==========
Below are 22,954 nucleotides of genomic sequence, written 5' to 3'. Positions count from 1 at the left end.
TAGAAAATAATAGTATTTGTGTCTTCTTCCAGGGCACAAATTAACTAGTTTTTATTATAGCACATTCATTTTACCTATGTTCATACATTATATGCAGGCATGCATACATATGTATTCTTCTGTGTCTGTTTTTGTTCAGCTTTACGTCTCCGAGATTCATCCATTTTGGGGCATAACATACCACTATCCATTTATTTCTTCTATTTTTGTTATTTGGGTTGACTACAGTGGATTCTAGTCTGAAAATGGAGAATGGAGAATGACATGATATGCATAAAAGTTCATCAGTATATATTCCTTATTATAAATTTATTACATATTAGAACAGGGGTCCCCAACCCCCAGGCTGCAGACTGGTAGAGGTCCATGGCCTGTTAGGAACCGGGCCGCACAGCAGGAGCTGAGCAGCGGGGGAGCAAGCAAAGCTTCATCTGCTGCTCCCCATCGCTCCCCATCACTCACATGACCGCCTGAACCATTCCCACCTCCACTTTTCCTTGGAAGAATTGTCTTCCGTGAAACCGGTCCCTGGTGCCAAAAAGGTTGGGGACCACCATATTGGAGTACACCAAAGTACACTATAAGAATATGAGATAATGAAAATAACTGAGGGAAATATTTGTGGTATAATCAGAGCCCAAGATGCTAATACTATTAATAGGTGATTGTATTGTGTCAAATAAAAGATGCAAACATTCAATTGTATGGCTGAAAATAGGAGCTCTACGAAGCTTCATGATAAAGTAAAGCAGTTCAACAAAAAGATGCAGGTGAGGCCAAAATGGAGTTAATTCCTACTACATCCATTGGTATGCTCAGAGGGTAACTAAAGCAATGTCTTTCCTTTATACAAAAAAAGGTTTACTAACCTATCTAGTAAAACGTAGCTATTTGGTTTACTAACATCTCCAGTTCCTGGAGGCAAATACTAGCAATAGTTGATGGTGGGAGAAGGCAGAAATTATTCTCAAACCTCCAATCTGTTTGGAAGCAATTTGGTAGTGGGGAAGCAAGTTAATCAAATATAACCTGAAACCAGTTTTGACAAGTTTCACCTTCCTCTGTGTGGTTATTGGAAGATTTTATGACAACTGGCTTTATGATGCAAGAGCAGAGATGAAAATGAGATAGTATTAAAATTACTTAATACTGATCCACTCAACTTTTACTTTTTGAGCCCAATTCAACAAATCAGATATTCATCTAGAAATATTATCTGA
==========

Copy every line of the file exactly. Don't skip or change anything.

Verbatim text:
Below are 22,954 nucleotides of genomic sequence, written 5' to 3'. Positions count from 1 at the left end.
TAGAAAATAATAGTATTTGTGTCTTCTTCCAGGGCACAAATTAACTAGTTTTTATTATAGCACATTCATTTTACCTATGTTCATACATTATATGCAGGCATGCATACATATGTATTCTTCTGTGTCTGTTTTTGTTCAGCTTTACGTCTCCGAGATTCATCCATTTTGGGGCATAACATACCACTATCCATTTATTTCTTCTATTTTTGTTATTTGGGTTGACTACAGTGGATTCTAGTCTGAAAATGGAGAATGGAGAATGACATGATATGCATAAAAGTTCATCAGTATATATTCCTTATTATAAATTTATTACATATTAGAACAGGGGTCCCCAACCCCCAGGCTGCAGACTGGTAGAGGTCCATGGCCTGTTAGGAACCGGGCCGCACAGCAGGAGCTGAGCAGCGGGGGAGCAAGCAAAGCTTCATCTGCTGCTCCCCATCGCTCCCCATCACTCACATGACCGCCTGAACCATTCCCACCTCCACTTTTCCTTGGAAGAATTGTCTTCCGTGAAACCGGTCCCTGGTGCCAAAAAGGTTGGGGACCACCATATTGGAGTACACCAAAGTACACTATAAGAATATGAGATAATGAAAATAACTGAGGGAAATATTTGTGGTATAATCAGAGCCCAAGATGCTAATACTATTAATAGGTGATTGTATTGTGTCAAATAAAAGATGCAAACATTCAATTGTATGGCTGAAAATAGGAGCTCTACGAAGCTTCATGATAAAGTAAAGCAGTTCAACAAAAAGATGCAGGTGAGGCCAAAATGGAGTTAATTCCTACTACATCCATTGGTATGCTCAGAGGGTAACTAAAGCAATGTCTTTCCTTTATACAAAAAAAGGTTTACTAACCTATCTAGTAAAACGTAGCTATTTGGTTTACTAACATCTCCAGTTCCTGGAGGCAAATACTAGCAATAGTTGATGGTGGGAGAAGGCAGAAATTATTCTCAAACCTCCAATCTGTTTGGAAGCAATTTGGTAGTGGGGAAGCAAGTTAATCAAATATAACCTGAAACCAGTTTTGACAAGTTTCACCTTCCTCTGTGTGGTTATTGGAAGATTTTATGACAACTGGCTTTATGATGCAAGAGCAGAGATGAAAATGAGATAGTATTAAAATTACTTAATACTGATCCACTCAACTTTTACTTTTTGAGCCCAATTCAACAAATCAGATATTCATCTAGAAATATTATCTGA